The Intricate Relationship Between Biological Aging and Multiple Sclerosis: Yinan Zhang, MD


The assistant professor of neurology at The Ohio State University Wexner Medical Center talked about results from an ongoing study assessing biological aging in patients with multiple sclerosis using epigenetic clocks and p16INK4a. [WATCH TIME: 6 minutes]

WATCH TIME: 6 minutes

"Biological age reflects the underlying cellular, molecular, and genetic processes by which an individual ages, providing insights that may help better risk-stratify patients at higher risk for developing secondary progressive MS."

Recent findings indicate an acceleration in biological aging among patients with multiple sclerosis (MS). This correlation between various mechanisms of biological aging and MS is currently being explored in various settings. Epigenetic clock algorithms, rooted in the quantification of DNA methylation patterns, closely align with age-related characteristics and may be used in analysis for biological aging. Another biomarker, p16INK4a, a tumor suppressor activated in response to conditions inducing cellular senescence, exhibits a logarithmic increase with age and may also be used for this purpose.

Findings from an ongoing study showed an increase of epigenetic age acceleration in a subset of patients with secondary progressive MS. These data, compared with other MS subgroups, suggest a potential association between accelerated aging and patients with secondary progressive MS.1 These results were presented at the 2024 Americas Committee for Treatment and Research in Multiple Sclerosis (ACTRIMS) Forum, February 29 to March 2, by lead author Yinan Zhang, MD. The study featured data from 95 participants (relapsing remitting MS, n = 30; secondary progressive MS, n = 29; primary progressive MS, n = 10; controls, n = 27).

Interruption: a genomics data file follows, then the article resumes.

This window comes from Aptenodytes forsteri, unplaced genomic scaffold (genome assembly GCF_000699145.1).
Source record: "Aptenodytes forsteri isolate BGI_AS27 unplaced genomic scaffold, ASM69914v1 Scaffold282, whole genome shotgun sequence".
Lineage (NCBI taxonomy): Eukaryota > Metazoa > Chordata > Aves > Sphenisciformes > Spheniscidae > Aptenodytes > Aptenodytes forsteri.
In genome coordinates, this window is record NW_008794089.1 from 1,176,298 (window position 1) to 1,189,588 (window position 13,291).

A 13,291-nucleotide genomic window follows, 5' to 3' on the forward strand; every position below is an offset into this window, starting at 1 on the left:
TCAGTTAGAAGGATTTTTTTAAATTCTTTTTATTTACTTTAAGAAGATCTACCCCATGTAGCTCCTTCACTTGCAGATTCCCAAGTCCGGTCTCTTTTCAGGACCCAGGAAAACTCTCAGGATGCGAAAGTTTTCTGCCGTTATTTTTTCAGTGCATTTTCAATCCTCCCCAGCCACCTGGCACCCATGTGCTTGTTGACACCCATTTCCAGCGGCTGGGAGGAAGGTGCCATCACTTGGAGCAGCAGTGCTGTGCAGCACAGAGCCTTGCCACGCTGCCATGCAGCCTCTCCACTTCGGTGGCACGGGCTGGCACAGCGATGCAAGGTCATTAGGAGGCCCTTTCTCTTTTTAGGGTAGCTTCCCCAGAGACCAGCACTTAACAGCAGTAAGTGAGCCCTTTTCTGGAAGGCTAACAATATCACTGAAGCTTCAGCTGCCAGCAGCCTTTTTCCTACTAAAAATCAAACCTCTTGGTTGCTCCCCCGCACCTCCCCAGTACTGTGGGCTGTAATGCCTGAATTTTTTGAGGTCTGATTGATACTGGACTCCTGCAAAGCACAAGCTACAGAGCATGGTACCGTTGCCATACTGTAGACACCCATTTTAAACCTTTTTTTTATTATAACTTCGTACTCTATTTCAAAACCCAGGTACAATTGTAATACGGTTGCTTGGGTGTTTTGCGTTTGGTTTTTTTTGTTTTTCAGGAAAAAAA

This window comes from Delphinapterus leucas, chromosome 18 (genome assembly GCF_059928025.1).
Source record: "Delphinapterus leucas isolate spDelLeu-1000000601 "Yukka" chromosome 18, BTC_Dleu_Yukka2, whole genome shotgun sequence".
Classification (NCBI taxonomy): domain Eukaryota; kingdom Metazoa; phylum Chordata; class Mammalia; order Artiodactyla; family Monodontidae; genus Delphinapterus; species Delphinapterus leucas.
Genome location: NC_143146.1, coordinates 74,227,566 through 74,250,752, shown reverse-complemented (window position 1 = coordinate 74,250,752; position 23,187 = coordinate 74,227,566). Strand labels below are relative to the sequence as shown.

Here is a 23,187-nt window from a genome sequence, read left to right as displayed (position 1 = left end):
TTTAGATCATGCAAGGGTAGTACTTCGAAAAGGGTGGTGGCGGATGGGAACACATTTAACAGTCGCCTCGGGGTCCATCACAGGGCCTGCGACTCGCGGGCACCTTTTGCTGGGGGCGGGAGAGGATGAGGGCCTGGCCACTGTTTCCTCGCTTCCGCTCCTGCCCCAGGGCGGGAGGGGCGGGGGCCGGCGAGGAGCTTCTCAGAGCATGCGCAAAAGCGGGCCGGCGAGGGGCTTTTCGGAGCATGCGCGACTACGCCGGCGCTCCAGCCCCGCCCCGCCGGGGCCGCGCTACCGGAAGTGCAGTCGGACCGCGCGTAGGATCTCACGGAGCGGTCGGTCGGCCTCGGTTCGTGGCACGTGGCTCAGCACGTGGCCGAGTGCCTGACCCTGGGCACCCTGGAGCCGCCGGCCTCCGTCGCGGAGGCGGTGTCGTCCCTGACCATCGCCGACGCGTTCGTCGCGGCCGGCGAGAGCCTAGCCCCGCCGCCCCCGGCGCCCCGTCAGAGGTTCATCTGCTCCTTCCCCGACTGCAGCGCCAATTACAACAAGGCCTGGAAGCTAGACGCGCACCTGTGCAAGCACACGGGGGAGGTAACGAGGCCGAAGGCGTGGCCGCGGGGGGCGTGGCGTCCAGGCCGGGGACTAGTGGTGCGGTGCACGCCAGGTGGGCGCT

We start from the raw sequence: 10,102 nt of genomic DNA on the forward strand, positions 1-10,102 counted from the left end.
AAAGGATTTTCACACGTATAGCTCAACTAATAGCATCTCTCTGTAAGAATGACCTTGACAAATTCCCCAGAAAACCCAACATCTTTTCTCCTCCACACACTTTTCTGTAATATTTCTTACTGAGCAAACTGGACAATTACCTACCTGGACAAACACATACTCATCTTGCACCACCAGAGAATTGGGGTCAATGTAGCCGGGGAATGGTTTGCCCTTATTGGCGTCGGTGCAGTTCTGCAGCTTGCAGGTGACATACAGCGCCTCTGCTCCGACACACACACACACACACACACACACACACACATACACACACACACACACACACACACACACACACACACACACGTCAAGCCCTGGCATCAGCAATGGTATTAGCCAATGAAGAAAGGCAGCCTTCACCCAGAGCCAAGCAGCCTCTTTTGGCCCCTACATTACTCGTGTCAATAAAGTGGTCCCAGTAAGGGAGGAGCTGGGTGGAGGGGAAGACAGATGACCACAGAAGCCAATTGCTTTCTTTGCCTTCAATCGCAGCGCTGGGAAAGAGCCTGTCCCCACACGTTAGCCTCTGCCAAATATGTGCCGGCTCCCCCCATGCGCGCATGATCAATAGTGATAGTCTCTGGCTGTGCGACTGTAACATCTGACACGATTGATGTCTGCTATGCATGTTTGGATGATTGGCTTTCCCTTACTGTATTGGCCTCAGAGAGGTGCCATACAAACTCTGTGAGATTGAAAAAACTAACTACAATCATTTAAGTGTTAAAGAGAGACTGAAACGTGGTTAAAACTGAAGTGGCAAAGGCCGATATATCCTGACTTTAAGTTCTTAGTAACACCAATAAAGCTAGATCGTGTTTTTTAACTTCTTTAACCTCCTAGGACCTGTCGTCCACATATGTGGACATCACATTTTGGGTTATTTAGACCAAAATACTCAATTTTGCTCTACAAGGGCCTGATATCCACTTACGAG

Zhang, an assistant professor of neurology at The Ohio State University Wexner Medical Center, sat down with NeurologyLive® at the meeting to talk about how biological age relates to the progression of MS, and explained the reason why it is important in understanding the disease. He also talked about biomarkers, such as the epigenetic clock and p16INK4a, that are being used to measure biological aging in patients with MS. Additionally, Zhang spoke about the implications of the observed increased epigenetic age in patients with MS, and how it may impact disease outcomes.

Click here for more coverage of ACTRIMS 2024.

1. Zhang Y, Tunyi J, Bhagwat A, et al. Assessment of Biological Aging in People With Multiple Sclerosis Using Epigenetic Clocks and p16INK4a. Presented at ACTRIMS Forum 2024; February 29 to March 2; West Palm Beach, Florida. CE1.4.
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